Biography of Bob Dylan
Over the past few decades, music has become a huge part our culture; and Bob Dylan is by far one of the most prominent and influential singer-songwriters of the 20th century. Starting out as a youth protest folk singer, Bob Dylan’s music was and is still simply transcendent, which explains why he has managed to remain the world’s biggest musical icon despite being in the industry successfully for more than 5 decades.
At 77, Dylan still tours all over the world to sold-out audiences. When he is on stage, his performance is typically dynamic because he exudes a flagrant appeal that is comparable to the likes of Sebastian Bach and Elvis Presley. Bob Dylan’s name is easily recognizable among both the old and the young. He stands out effortlessly from other great artists because, among other impressive credits, Dylan also writes his own material.
Aside from being a world-class performer, Dylan has created more than 450 original creations including well-known classics such as The Times They Are A-Changing, Knockin’ on Heaven’s Door, Blowin’ in the Wind, and so many more. Dylan’s music is diverse and the subject matter often ranges from social to political issues.
His music changed how his fellow artists thought and created music in the 1960s. Today, however, he continues to inspire thousands of upcoming artists to bring poetic lyrics to a popular song, which is the single most characteristic of a musical genius.
Nearly every musician today owes his or her success to Bob Dylan and his work. Sometimes referred to as the Shakespeare of his generation, his works over the decades cannot be limited to a particular period, which is why his music will live on forever.
Family background and early life
American songwriter, painter, author, and folksong singer was actually born Robert Allen Zimmerman in Duluth Minnesota on May 24th, 1941. When he was six, his family moved to Hibbing where his father owned a furniture store. As a young boy, Dylan took up the guitar and harmonica. At the age of 14, he acquired his first guitar and formed the Golden Chords as a high school freshman. He was particularly interested in the music of Elvis Presley, Johnny Ray, and Hank Williams.
After high school, he enrolled at the University of Minnesota in 1959 but quickly dropped out. He would regularly perform folk music in coffee houses located around a bohemian neighborhood in Minneapolis known as Dinkytown. It was at Dinkytown that Dylan decided to adopt the last name Dylan after the Welsh poet Dylan Thomas before making up his mind to move to New York City’s Greenwich Village to pursue his music more seriously.
At Greenwich, Dylan managed to build a following quickly thanks to his performances. Before long, he was spotted by talent scout producer John Hammond who signed him to Columbia Records. In March 1962, he released his first album Bob Dylan to mixed reviews. His next album, The Freewheelin’ Bob Dylan, which was released in May 1963, allowed young listeners to assimilate to his unusual voice. By the time Dylan was performing in his first public performance at Town Hall in New York City, he had already been crowned the king of folk music.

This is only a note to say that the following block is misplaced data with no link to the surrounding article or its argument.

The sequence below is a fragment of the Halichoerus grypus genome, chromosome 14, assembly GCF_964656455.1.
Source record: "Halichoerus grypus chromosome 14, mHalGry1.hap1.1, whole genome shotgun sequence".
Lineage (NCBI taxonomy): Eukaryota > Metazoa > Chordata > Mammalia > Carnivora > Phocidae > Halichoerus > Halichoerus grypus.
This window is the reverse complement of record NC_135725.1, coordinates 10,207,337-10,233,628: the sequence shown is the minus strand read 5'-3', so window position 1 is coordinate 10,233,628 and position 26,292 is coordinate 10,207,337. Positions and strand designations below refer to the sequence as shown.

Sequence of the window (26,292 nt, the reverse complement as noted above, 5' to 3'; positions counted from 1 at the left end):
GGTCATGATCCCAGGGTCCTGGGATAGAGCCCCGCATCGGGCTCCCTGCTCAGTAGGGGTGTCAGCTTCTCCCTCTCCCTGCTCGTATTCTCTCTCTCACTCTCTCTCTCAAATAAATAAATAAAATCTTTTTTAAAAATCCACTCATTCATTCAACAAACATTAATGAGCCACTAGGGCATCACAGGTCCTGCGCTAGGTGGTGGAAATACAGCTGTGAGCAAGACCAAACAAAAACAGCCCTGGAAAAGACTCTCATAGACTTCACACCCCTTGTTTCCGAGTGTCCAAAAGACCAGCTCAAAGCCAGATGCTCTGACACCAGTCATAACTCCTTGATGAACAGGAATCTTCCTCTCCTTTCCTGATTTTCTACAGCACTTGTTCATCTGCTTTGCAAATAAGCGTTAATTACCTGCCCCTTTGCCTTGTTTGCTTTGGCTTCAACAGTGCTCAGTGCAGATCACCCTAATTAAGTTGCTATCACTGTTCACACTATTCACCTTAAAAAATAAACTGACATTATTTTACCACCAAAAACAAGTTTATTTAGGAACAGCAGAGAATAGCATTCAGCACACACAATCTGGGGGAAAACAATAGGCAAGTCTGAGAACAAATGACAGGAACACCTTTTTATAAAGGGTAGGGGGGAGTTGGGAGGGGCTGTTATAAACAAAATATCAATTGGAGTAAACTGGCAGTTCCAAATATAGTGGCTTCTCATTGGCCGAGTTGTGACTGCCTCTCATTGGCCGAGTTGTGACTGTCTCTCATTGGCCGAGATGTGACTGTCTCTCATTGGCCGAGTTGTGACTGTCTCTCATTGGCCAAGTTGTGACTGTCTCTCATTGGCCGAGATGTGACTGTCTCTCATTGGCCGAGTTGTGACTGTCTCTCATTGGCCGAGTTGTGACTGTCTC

By 1964, Dylan had become so popular that he was performing almost 200 concerts every year. His brand of protest songs quickly established him as part of the rapidly increasing counterculture thanks to 2 of his most memorable folk songs in the 1960s, “Blowin’ in the Wind” and “A Hard Rain’s A-Gonna Fall. His following album, The Times They Are A-Changin’ firmly established him as THE world-class musician to look out for; and after he started dating Joan Baez, the foremost founder of American folk music, his popularity only soared.
His relationship with Baez lasted for only two years but it was immensely beneficial to both parties. Case in point, they co-wrote folk music together and Baez helped to introduce Dylan to massive audiences as she was much more established at that point. He recorded Another Side of Bob Dylan in 1964, which was a lot more personal and was far less politically charged than what audiences had previously become accustomed to.
In 1965, he continued to re-invent himself and for the first time, his folk music was no longer considered pure. With Bringing It All Back Home, which was released in early 1965, he was backed by a rock and roll band for half the songs in the album, which infuriated many fans of folk music. However, his musical style, technique, and his lyrics were simply too hard to ignore; the music that Dylan created between 1965 and 66 revolutionized the world of rock and roll with albums such as Highway 61 Revisited (65) and Blonde on Blonde (66).
To add to his appeal, Dylan would regularly refuse to explain his lyrics over the years despite being analyzed, debated and quoted like no other musician before him. His privacy and his cool detachment to his celebrity status also created a lot of hysteria around him, helping to further popularize him all over the world.
In the 70s, he ventured out into the film but he would still tour in many parts of the world between the 70s and 80s. Some of his most successful albums during these times include ‘Knocked Out Loaded’ (1986) and ‘Oh Mercy’ (1989). He continued to perform in the 90s, although by then his fame had taken a back seat. In 1997, however, his new album Time Out of Mind, won three Grammy Awards including Album of the Year even though he had not created an album since 1989.
Ever the lover of music, Dylan released yet another album in 2012 known as the Tempest. In February 2015, Dylan released yet another album Shadows in the Night, which was inspired by the pre-rock and roll era and in the autumn of 2016; Dylan was named the winner of the coveted Nobel Prize for Literature.